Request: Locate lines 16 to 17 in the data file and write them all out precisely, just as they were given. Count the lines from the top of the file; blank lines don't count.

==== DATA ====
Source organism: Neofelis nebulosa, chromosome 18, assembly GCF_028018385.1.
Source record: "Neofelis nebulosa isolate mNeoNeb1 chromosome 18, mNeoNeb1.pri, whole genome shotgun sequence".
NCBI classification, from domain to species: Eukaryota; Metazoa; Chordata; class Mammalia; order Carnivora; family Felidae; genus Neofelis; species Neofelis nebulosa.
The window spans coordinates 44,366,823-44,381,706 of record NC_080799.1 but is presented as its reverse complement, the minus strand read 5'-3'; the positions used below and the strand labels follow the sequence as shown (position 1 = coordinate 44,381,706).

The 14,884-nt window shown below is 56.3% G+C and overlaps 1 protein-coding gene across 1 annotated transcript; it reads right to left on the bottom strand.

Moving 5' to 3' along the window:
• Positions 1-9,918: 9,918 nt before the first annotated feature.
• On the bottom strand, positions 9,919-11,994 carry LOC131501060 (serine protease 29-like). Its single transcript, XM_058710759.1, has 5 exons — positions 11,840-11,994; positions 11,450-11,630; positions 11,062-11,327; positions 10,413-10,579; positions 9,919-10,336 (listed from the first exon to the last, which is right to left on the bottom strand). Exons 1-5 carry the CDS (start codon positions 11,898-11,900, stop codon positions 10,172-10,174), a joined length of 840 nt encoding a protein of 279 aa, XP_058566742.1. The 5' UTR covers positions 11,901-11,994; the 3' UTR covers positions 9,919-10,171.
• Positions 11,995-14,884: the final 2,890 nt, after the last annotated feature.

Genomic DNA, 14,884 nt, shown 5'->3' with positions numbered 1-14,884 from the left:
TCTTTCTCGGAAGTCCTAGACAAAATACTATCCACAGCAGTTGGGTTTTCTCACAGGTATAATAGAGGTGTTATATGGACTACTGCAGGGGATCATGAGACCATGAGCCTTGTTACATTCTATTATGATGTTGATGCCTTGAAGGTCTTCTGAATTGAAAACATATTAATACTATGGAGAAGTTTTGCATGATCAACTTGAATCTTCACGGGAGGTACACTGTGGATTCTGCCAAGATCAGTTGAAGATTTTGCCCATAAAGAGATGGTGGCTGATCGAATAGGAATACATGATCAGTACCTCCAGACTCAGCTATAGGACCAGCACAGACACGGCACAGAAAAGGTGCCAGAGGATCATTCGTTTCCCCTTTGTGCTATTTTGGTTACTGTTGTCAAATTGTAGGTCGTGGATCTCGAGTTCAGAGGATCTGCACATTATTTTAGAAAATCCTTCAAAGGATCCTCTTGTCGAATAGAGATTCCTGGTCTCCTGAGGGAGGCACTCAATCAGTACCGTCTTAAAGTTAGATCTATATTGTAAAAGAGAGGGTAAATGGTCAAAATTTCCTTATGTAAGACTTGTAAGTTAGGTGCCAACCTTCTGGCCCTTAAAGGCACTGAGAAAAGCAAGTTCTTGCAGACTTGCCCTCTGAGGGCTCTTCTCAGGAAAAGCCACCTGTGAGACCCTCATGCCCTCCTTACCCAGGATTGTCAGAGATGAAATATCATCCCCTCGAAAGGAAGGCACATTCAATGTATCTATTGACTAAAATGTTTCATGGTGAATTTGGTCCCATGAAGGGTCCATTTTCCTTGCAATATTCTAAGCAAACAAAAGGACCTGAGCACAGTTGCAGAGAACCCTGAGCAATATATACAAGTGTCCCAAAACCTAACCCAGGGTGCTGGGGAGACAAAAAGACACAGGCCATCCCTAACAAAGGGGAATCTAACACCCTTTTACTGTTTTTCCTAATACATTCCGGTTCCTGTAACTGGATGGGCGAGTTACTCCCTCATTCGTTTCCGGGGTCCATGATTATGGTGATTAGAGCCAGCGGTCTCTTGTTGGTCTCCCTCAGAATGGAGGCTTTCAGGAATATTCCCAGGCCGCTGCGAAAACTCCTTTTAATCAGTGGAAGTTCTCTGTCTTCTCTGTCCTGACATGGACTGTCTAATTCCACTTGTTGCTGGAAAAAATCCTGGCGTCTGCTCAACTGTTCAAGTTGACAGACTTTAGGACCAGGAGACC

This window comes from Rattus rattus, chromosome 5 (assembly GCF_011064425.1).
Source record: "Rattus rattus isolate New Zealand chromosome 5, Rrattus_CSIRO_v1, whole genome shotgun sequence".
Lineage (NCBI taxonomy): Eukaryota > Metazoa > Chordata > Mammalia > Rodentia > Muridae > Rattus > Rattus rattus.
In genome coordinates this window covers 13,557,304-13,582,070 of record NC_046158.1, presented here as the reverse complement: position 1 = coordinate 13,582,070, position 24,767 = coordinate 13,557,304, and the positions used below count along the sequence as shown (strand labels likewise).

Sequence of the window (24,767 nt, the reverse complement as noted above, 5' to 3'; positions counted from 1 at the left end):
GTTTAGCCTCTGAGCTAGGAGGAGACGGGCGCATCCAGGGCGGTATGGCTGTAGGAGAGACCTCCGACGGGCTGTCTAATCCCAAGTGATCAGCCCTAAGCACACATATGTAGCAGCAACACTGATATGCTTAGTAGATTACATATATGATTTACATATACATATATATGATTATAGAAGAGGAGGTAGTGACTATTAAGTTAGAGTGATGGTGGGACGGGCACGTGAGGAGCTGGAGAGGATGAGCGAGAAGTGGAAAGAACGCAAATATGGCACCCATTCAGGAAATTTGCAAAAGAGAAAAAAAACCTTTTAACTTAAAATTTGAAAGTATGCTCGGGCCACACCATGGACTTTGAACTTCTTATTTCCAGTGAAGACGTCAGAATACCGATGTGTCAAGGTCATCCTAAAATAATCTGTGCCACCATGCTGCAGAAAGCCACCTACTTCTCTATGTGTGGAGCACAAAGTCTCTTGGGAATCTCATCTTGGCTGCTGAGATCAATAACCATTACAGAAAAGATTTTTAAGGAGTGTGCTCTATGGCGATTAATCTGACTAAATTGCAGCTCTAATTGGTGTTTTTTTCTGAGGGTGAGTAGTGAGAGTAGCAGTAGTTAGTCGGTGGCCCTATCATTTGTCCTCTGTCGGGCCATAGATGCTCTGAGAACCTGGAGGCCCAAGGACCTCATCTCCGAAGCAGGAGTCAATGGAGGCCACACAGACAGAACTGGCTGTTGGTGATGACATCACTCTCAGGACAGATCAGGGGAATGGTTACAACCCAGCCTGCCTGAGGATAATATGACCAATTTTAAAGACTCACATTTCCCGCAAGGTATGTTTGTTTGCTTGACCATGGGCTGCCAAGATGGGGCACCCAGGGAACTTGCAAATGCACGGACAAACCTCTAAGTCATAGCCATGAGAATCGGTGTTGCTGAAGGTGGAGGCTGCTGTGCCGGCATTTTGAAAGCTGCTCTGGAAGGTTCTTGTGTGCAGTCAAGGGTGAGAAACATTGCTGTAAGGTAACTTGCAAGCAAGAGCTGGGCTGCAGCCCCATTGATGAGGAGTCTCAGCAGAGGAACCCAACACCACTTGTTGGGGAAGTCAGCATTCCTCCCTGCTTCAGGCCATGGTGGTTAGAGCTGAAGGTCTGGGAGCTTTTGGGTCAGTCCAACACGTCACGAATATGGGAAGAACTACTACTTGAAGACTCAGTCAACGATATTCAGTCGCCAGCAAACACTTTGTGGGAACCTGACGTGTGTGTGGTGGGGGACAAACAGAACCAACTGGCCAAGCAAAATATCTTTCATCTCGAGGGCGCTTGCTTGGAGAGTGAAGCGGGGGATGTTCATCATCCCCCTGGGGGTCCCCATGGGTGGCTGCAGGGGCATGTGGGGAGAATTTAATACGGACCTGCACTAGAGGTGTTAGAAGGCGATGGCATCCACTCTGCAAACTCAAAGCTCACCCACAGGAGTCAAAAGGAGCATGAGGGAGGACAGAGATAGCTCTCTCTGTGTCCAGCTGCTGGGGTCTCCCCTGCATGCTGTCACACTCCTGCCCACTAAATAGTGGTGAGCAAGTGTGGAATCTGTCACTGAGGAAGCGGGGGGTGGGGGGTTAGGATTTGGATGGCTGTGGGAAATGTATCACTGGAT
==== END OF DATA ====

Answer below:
Sequence of the window (24,767 nt, the reverse complement as noted above, 5' to 3'; positions counted from 1 at the left end):
GTTTAGCCTCTGAGCTAGGAGGAGACGGGCGCATCCAGGGCGGTATGGCTGTAGGAGAGACCTCCGACGGGCTGTCTAATCCCAAGTGATCAGCCCTAAGCACACATATGTAGCAGCAACACTGATATGCTTAGTAGATTACATATATGATTTACATATACATATATATGATTATAGAAGAGGAGGTAGTGACTATTAAGTTAGAGTGATGGTGGGACGGGCACGTGAGGAGCTGGAGAGGATGAGCGAGAAGTGGAAAGAACGCAAATATGGCACCCATTCAGGAAATTTGCAAAAGAGAAAAAAAACCTTTTAACTTAAAATTTGAAAGTATGCTCGGGCCACACCATGGACTTTGAACTTCTTATTTCCAGTGAAGACGTCAGAATACCGATGTGTCAAGGTCATCCTAAAATAATCTGTGCCACCATGCTGCAGAAAGCCACCTACTTCTCTATGTGTGGAGCACAAAGTCTCTTGGGAATCTCATCTTGGCTGCTGAGATCAATAACCATTACAGAAAAGATTTTTAAGGAGTGTGCTCTATGGCGATTAATCTGACTAAATTGCAGCTCTAATTGGTGTTTTTTTCTGAGGGTGAGTAGTGAGAGTAGCAGTAGTTAGTCGGTGGCCCTATCATTTGTCCTCTGTCGGGCCATAGATGCTCTGAGAACCTGGAGGCCCAAGGACCTCATCTCCGAAGCAGGAGTCAATGGAGGCCACACAGACAGAACTGGCTGTTGGTGATGACATCACTCTCAGGACAGATCAGGGGAATGGTTACAACCCAGCCTGCCTGAGGATAATATGACCAATTTTAAAGACTCACATTTCCCGCAAGGTATGTTTGTTTGCTTGACCATGGGCTGCCAAGATGGGGCACCCAGGGAACTTGCAAATGCACGGACAAACCTCTAAGTCATAGCCATGAGAATCGGTGTTGCTGAAGGTGGAGGCTGCTGTGCCGGCATTTTGAAAGCTGCTCTGGAAGGTTCTTGTGTGCAGTCAAGGGTGAGAAACATTGCTGTAAGGTAACTTGCAAGCAAGAGCTGGGCTGCAGCCCCATTGATGAGGAGTCTCAGCAGAGGAACCCAACACCACTTGTTGGGGAAGTCAGCATTCCTCCCTGCTTCAGGCCATGGTGGTTAGAGCTGAAGGTCTGGGAGCTTTTGGGTCAGTCCAACACGTCACGAATATGGGAAGAACTACTACTTGAAGACTCAGTCAACGATATTCAGTCGCCAGCAAACACTTTGTGGGAACCTGACGTGTGTGTGGTGGGGGACAAACAGAACCAACTGGCCAAGCAAAATATCTTTCATCTCGAGGGCGCTTGCTTGGAGAGTGAAGCGGGGGATGTTCATCATCCCCCTGGGGGTCCCCATGGGTGGCTGCAGGGGCATGTGGGGAGAATTTAATACGGACCTGCACTAGAGGTGTTAGAAGGCGATGGCATCCACTCTGCAAACTCAAAGCTCACCCACAGGAGTCAAAAGGAGCATGAGGGAGGACAGAGATAGCTCTCTCTGTGTCCAGCTGCTGGGGTCTCCCCTGCATGCTGTCACACTCCTGCCCACTAAATAGTGGTGAGCAAGTGTGGAATCTGTCACTGAGGAAGCGGGGGGTGGGGGGTTAGGATTTGGATGGCTGTGGGAAATGTATCACTGGAT